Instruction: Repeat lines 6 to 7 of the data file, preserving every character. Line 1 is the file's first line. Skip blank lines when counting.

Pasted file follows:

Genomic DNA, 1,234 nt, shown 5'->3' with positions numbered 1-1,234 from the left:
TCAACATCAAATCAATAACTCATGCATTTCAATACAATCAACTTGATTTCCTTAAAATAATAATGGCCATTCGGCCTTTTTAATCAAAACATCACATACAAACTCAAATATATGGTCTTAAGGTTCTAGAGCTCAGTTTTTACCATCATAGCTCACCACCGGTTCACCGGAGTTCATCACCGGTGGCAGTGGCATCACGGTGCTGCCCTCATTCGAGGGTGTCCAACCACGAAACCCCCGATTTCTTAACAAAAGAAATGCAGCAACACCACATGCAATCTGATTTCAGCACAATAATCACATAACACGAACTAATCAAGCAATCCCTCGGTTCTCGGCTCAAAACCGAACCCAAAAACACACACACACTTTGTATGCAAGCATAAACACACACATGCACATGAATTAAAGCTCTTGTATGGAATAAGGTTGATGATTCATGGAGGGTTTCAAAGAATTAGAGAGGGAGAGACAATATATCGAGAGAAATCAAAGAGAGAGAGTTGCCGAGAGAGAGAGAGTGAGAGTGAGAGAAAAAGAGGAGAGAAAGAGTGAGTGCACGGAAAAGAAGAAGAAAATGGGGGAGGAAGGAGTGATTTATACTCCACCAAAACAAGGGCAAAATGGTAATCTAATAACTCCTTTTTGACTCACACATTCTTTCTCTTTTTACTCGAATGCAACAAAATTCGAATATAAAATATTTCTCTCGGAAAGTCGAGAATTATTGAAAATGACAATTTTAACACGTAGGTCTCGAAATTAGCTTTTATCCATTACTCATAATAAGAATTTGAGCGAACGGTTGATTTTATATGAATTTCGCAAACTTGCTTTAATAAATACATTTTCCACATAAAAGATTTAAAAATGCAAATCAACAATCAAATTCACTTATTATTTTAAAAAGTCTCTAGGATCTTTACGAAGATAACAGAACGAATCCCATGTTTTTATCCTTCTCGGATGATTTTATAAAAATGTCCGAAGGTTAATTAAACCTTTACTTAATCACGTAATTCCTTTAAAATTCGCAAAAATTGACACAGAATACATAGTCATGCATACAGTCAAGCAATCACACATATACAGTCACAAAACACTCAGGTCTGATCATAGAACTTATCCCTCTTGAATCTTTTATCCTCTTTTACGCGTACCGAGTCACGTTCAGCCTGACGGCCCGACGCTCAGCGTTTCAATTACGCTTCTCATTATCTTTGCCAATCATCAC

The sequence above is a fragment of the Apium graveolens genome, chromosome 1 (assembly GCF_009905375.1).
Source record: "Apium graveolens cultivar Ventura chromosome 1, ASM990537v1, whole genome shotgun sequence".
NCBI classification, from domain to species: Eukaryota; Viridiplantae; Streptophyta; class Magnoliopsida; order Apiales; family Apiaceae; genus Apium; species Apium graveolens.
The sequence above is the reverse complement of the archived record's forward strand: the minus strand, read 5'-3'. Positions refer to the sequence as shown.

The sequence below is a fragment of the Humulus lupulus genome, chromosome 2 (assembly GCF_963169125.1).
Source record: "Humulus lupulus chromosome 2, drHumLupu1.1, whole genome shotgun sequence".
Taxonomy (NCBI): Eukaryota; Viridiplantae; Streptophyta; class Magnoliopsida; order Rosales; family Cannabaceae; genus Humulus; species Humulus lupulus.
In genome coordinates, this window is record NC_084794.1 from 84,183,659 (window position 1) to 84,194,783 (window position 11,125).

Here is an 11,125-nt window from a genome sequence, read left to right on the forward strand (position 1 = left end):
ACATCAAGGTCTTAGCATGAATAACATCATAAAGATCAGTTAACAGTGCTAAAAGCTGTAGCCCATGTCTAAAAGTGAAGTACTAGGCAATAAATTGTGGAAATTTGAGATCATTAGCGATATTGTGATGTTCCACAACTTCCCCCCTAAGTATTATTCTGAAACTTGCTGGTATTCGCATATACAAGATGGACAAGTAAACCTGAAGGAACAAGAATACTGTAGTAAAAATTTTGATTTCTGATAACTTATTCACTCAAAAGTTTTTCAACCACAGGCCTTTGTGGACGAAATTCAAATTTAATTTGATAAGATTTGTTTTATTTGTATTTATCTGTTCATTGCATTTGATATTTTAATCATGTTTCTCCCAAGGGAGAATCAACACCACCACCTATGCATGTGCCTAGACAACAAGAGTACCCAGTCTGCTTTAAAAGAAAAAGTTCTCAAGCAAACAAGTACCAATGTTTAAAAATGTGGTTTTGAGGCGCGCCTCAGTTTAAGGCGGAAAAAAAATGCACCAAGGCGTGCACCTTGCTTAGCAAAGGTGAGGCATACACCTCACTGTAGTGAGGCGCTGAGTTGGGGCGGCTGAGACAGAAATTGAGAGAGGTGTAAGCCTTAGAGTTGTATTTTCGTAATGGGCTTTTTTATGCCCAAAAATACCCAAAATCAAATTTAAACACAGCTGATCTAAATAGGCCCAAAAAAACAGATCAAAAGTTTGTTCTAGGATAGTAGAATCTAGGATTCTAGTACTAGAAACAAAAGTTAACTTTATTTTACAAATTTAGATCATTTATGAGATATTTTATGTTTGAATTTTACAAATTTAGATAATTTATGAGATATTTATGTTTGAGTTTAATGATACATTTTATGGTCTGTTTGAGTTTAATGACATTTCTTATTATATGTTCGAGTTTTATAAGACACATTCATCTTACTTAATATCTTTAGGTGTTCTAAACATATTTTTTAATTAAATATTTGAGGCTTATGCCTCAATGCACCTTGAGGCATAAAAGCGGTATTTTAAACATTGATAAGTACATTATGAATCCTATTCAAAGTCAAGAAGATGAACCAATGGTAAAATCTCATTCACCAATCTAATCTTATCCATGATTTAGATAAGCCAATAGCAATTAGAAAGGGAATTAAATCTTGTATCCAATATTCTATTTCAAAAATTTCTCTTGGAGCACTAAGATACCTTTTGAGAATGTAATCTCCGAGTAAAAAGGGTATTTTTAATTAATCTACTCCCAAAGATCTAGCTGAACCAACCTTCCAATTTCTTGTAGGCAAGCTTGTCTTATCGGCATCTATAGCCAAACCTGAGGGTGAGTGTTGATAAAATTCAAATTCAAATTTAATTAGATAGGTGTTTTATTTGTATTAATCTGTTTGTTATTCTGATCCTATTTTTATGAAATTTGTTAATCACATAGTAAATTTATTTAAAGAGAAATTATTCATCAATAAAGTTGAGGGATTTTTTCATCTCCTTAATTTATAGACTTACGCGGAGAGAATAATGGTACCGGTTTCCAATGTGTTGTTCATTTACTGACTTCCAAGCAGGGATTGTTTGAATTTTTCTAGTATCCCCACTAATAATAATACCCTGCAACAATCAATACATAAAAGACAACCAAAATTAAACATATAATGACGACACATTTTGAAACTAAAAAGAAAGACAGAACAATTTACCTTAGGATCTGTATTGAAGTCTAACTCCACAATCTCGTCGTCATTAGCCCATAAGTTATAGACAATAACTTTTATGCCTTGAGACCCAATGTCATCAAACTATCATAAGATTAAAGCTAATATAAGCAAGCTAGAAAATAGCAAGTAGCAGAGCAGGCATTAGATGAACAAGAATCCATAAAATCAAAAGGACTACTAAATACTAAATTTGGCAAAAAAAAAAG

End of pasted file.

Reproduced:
The sequence above is the reverse complement of the archived record's forward strand: the minus strand, read 5'-3'. Positions refer to the sequence as shown.

The sequence below is a fragment of the Humulus lupulus genome, chromosome 2 (assembly GCF_963169125.1).